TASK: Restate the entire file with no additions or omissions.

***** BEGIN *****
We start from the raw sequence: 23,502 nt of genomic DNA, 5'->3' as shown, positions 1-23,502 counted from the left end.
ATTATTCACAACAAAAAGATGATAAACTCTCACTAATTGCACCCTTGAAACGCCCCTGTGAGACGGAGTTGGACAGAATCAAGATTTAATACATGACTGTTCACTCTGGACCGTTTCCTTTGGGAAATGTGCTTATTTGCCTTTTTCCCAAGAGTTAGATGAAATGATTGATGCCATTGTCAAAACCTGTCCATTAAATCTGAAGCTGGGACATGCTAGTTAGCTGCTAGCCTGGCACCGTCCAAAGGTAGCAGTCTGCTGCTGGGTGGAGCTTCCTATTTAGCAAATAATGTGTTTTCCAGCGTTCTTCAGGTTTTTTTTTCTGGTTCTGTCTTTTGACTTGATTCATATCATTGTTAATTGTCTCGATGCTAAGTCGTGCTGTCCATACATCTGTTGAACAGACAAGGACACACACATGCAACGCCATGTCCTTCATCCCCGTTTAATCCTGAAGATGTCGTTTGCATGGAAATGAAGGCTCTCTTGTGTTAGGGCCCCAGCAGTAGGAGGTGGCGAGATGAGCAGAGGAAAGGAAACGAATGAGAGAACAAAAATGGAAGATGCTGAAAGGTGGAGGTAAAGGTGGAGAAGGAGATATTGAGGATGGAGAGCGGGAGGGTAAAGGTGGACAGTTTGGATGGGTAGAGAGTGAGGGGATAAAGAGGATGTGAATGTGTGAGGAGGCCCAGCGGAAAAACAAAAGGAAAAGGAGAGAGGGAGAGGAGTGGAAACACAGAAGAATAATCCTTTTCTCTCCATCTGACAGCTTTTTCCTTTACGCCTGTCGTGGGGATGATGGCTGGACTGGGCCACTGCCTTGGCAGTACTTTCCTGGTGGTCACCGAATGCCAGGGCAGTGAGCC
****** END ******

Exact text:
We start from the raw sequence: 23,502 nt of genomic DNA, 5'->3' as shown, positions 1-23,502 counted from the left end.
ATTATTCACAACAAAAAGATGATAAACTCTCACTAATTGCACCCTTGAAACGCCCCTGTGAGACGGAGTTGGACAGAATCAAGATTTAATACATGACTGTTCACTCTGGACCGTTTCCTTTGGGAAATGTGCTTATTTGCCTTTTTCCCAAGAGTTAGATGAAATGATTGATGCCATTGTCAAAACCTGTCCATTAAATCTGAAGCTGGGACATGCTAGTTAGCTGCTAGCCTGGCACCGTCCAAAGGTAGCAGTCTGCTGCTGGGTGGAGCTTCCTATTTAGCAAATAATGTGTTTTCCAGCGTTCTTCAGGTTTTTTTTTCTGGTTCTGTCTTTTGACTTGATTCATATCATTGTTAATTGTCTCGATGCTAAGTCGTGCTGTCCATACATCTGTTGAACAGACAAGGACACACACATGCAACGCCATGTCCTTCATCCCCGTTTAATCCTGAAGATGTCGTTTGCATGGAAATGAAGGCTCTCTTGTGTTAGGGCCCCAGCAGTAGGAGGTGGCGAGATGAGCAGAGGAAAGGAAACGAATGAGAGAACAAAAATGGAAGATGCTGAAAGGTGGAGGTAAAGGTGGAGAAGGAGATATTGAGGATGGAGAGCGGGAGGGTAAAGGTGGACAGTTTGGATGGGTAGAGAGTGAGGGGATAAAGAGGATGTGAATGTGTGAGGAGGCCCAGCGGAAAAACAAAAGGAAAAGGAGAGAGGGAGAGGAGTGGAAACACAGAAGAATAATCCTTTTCTCTCCATCTGACAGCTTTTTCCTTTACGCCTGTCGTGGGGATGATGGCTGGACTGGGCCACTGCCTTGGCAGTACTTTCCTGGTGGTCACCGAATGCCAGGGCAGTGAGCC